Natalina wanted to serve a full-time mission but was unable to do so because of family obligations. After she received her endowment, she volunteered as a temple worker, and this service became her mission. She served every Saturday from 6:30 a.m. to 3:30 p.m. while working full time and taking classes.
“I was grateful that I was blessed with the energy to be on my feet in the temple for so many hours,” she says. “I remember coming home exhausted physically and emotionally, but with a testimony of the temple and the work we do inside those walls.”
Thirty years later, Natalina, now living in Utah, became a temple worker once again. She has faced many trials in her life, but serving others in the temple brings her peace.
“I have found that working in the temple helps me overcome discouragement,” she says. “While serving others, I don’t have time to feel unhappy.”
When they first were called to work in the Provo Utah Temple, Joel and Elaine White hoped to serve in the baptistry on a weekday evening. But the temple president, then Merrill J. Bateman, had something else in mind for them.
President Bateman asked them to serve as ordinance workers on the shift that needed the most help—the Saturday shift from 10:30 a.m. to 4:00 p.m. They were hesitant, both to take on the responsibilities of an ordinance worker and to give so much time on their only free day. But they chose to serve where they were needed and have been blessed abundantly.
With their new temple shift, the Whites initially struggled to fit in tasks they usually completed on Saturdays, so they soon dedicated weeknights to chores like laundry and shopping.
“We have been blessed to be more efficient with our time,” says Joel. “Giving our Saturdays may look like a sacrifice, but it has not been anything of the sort. The Lord has given us an extra measure of blessings.”
Now there isn’t any other day they would rather work in the temple. Saturdays are busy, so the Whites look forward to helping hundreds of temple patrons participate in sacred ordinances. One of the greatest blessings the Whites have seen from their service is in their family.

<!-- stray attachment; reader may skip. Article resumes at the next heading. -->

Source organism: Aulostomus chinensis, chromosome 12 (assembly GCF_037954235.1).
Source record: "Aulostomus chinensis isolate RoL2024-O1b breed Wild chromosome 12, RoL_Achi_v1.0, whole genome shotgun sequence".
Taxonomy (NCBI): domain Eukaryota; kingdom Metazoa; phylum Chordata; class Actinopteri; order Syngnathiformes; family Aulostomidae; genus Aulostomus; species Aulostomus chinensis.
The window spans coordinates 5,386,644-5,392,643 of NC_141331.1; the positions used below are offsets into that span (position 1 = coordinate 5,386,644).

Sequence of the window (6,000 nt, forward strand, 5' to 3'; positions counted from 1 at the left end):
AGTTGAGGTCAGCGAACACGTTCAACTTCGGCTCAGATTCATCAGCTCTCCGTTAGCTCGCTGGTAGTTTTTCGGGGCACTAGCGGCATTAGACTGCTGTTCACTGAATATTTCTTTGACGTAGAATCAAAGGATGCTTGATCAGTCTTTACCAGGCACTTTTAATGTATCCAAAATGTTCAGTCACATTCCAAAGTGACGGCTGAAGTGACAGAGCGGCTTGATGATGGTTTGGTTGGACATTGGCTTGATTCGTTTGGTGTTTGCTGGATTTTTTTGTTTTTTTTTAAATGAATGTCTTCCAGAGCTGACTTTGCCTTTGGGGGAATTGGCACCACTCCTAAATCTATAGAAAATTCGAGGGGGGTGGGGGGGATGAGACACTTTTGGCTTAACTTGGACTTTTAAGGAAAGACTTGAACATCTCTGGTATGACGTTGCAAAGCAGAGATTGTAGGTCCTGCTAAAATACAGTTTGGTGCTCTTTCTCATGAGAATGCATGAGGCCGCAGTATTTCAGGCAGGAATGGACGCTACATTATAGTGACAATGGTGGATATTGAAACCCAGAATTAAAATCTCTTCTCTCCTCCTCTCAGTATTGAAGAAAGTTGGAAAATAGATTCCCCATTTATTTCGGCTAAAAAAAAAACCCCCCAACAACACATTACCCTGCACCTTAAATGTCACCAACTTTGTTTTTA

“It has brought us closer together,” says Joel. “We have experienced a bit of what it will be like to be together for eternity. Serving with my wife has helped me see her more clearly, more as the Savior does. That helps me be more empathetic and focused on her instead of on myself. We encourage our adult children to make temple attendance central in their lives because that makes the Savior central in their lives.”
At one point, one of their sons struggled to stay strong in the gospel. The Whites wanted to help him but weren’t sure how. They continued to serve as best they could and turned their situation over to the Lord.
One morning while Elaine was working in the temple, another worker told her that a patron wanted to talk to her. She turned in the direction the worker pointed and was filled with joy as she realized she was looking at her son.
“Surprise, Mom!” she heard him say. He had worked with his bishop to build up his testimony and be worthy to enter the temple.
“He was so happy,” Elaine remembers. “He made a complete change and has developed a love for the temple.”
The Whites have learned that serving faithfully brings blessings.
“Heavenly Father cares about what is important to us,” Elaine says. “That doesn’t mean all of our problems will be solved, but we will receive help. I have learned that when we are serving the Lord, He will hear us and bless us.”
For ordinance workers in the Provo Utah Temple and throughout the world, serving is an act of love.
“My ability to love has increased,” says Toni. “As a temple worker, wherever I am or whatever I am doing in the temple, I have the ability and responsibility to reflect the love of the Savior. As I practice doing that in the temple, I am better able to reflect on His love outside of the temple.”
All who participate in temple work reflect the love of the Savior by helping extend the blessings of the gospel to all of Heavenly Father’s children.
“The prophets have told us to do temple work,” says Toni. “If you can’t work in the temple right now, you can serve as a patron or do family history work. The sacrifices we make for temple work allow the Savior’s sacrifice to reach more people.”